Often we paint a portrait of faith as pure, guileless and vibrant … a depiction as dishonest as Dorian Gray’s. It does faith a disservice.
Faith is not a pretty thing, because life isn’t simple. Even if faith does float across the surface of life—buoyantly carrying us down the river—it still bobs and weaves through flotsam, occasionally pinned between rocks or pulled under by the tide. The truth? We wrestle with our faith as much as any other part of our messy lives, and the outcome often lies in doubt.
Every story in Kyle Minor’s collection, Praying Drunk, takes faith by the horns.
Minor does not grant us a soft entry into his struggles. He starts by unraveling: “We begin with the trouble, but where does the trouble begin?” We enter his labyrinth. We tumble down a rabbit hole with the narrator, trudging through his grief, rifling through the past for an explanation of an Uncle’s sudden and violent suicide.
Minor walked us around the park with ideology before. His first book, In the Devil’s Territory (Dzanc Books, 2008), fearlessly approached heavy topics (dementia, rape, oppressive government regimes) often avoided by peers. He found large conflicts to tackle, ambitious for a freshman effort and intentionally so, since they kept the conflict at arm’s length. His debut collection’s shortcoming lay in its intentional reserve, the characters untenable, at times two-dimensional.
Now, in this sophomore collection, Minor bravely rotates the lens towards himself, closer to his heart. Fiction and autobiography commingle; neither wavers in authenticity. Death, grief and faith, subjects the author has intimately experienced, form the core of most stories. Out of his own witness, the writing blooms.
In a recent interview with Michele Filgate at Buzzfeed, Minor remarked, “This is the most honest possible document of 10 years of my interior life … what unites them is that they are cumulatively a portrait of the teller.”
The writing directly reflects Minor’s own upbringing, a childhood bookmarked with dogma, with years spent memorizing portions of the King James Bible in school and taking part in Southern Baptist traditions. As he grew, Minor struggled with the realization that the dogma directly conflicted with his own personal beliefs … and disbeliefs. Praying Drunk resulted from his internal dispute and his resistance to conducting life according to any doctrine other than his own internal one.
Also, as stated in his interview with Filgate, “The only person, now, who can grant this power, is me. So I stopped granting it. I walked away, and what I lost was a community, but what I gained was a life.”
The calamitous and dark stories of Praying Drunk bring a death toll, highest in the most candid story, “There Is Nothing But Sadness In Nashville.” Seven die. They range from a college friend to multiple family members … even a kitten.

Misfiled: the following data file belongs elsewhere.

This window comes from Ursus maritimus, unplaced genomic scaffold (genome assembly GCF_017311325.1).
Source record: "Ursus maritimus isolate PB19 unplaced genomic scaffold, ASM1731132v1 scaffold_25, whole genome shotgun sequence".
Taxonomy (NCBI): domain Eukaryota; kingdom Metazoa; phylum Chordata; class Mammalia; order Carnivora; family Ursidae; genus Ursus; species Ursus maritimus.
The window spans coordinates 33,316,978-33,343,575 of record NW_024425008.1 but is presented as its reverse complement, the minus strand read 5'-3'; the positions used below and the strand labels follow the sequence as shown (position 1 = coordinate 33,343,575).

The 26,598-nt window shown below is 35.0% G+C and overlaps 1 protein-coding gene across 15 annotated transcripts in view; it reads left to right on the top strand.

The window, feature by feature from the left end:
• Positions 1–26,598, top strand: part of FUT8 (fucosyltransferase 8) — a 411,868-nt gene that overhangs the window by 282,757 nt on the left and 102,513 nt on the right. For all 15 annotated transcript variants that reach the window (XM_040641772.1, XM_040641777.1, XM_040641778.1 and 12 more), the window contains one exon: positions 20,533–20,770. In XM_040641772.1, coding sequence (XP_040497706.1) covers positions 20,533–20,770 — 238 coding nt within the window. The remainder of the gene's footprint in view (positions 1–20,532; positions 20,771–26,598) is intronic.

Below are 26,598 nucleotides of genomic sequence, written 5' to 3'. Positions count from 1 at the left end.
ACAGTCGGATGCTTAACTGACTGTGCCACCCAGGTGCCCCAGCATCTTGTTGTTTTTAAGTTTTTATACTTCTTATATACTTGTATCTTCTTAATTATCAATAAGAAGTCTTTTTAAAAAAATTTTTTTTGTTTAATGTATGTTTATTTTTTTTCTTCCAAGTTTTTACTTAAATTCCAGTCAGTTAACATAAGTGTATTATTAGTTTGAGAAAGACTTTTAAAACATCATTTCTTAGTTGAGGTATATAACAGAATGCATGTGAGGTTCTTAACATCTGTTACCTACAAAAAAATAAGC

Through this carnage, Minor follows a narrator and his most beloved brother, a dreamer in Nashville struggling with family expectations that he abandon musical dreams for an office job, a stable life. The narrator, a dependable pastor with a wife and steady income, envies his brother’s devotion to his dreams.
After so much loss in the story, the narrator seeks solace: “I drive into town to call my brother, but the battery [of my cellphone] runs out, and none of the local convenience stores sell the right charger. So many times I have called him because I was worried about him, but this is the first time I have called him because I need him to be worried about me.”
In the volume’s second story, “You Shall Go Out With Joy And Be Led Forth With Peace,” a 29-year-old man reflects on his bullied and dogmatic youth. For comfort, he repeats Isaiah 55:12, the verse from which the story takes its name. The narrator muses on how, at age 12, he struggled to fully understand the passage, which now offers him a false sense of righteousness: “...between Old Testament prophets like Isaiah and New Testament disciples is that the joy in those old Jewish writing always rises from the deepest of darkness, and there is no gloss on the darkness. No purpose for the darkness, except sometimes testing, sometimes judgment, sometimes spite, all this attributed often enough to God.”
The narrator as a 12-year-old could not make sense of the oppression confronting him, mostly the beatings and humiliations from bully Drew McKinnick. In Isaiah’s prophecies, the youngster finds a notion of permanent respite and relief. He imagines himself grown and righteous, using stories of his own struggle to relieve others. Then, reflecting at age 29 after a dear friend passes away, the narrator remembers the childhood beatings. Grief prompts him to abandon his pulpit and his faith. He does not look back.
You’ll sense this collection offers nothing for the weak of heart. Even comical moments leave an aftertaste, a heartache. In “The Teeth,” a narrator watches at the bedside of his ailing, elderly Grandfather. When asked to slip in his Grandfather’s dentures, he panics, unnerved by human decay.
In “Seven Stories About Sebastian of Koulèv-Ville,” a missionary in Haiti befriends a notorious con artist, Sebastian, who attempts to take advantage of the minister. Time after time, con man fails to corrupt man of the cloth. The playful rivalry suggests Sebastian as Satan tempting a malnourished Jesus (Matthew 4:1 – 4:11).
Minor easily navigates environments, formats, and perspectives. His prose, succinct and direct, packs punches of conviction. We find a theme of devotion … devotion to hope, to faith, to family … threaded through all 13 stories. These suggest that valor and reward can be found in holding to faith.
Laura Relyea is a Managing Editor of Scoutmob and the Editor of Vouched Books.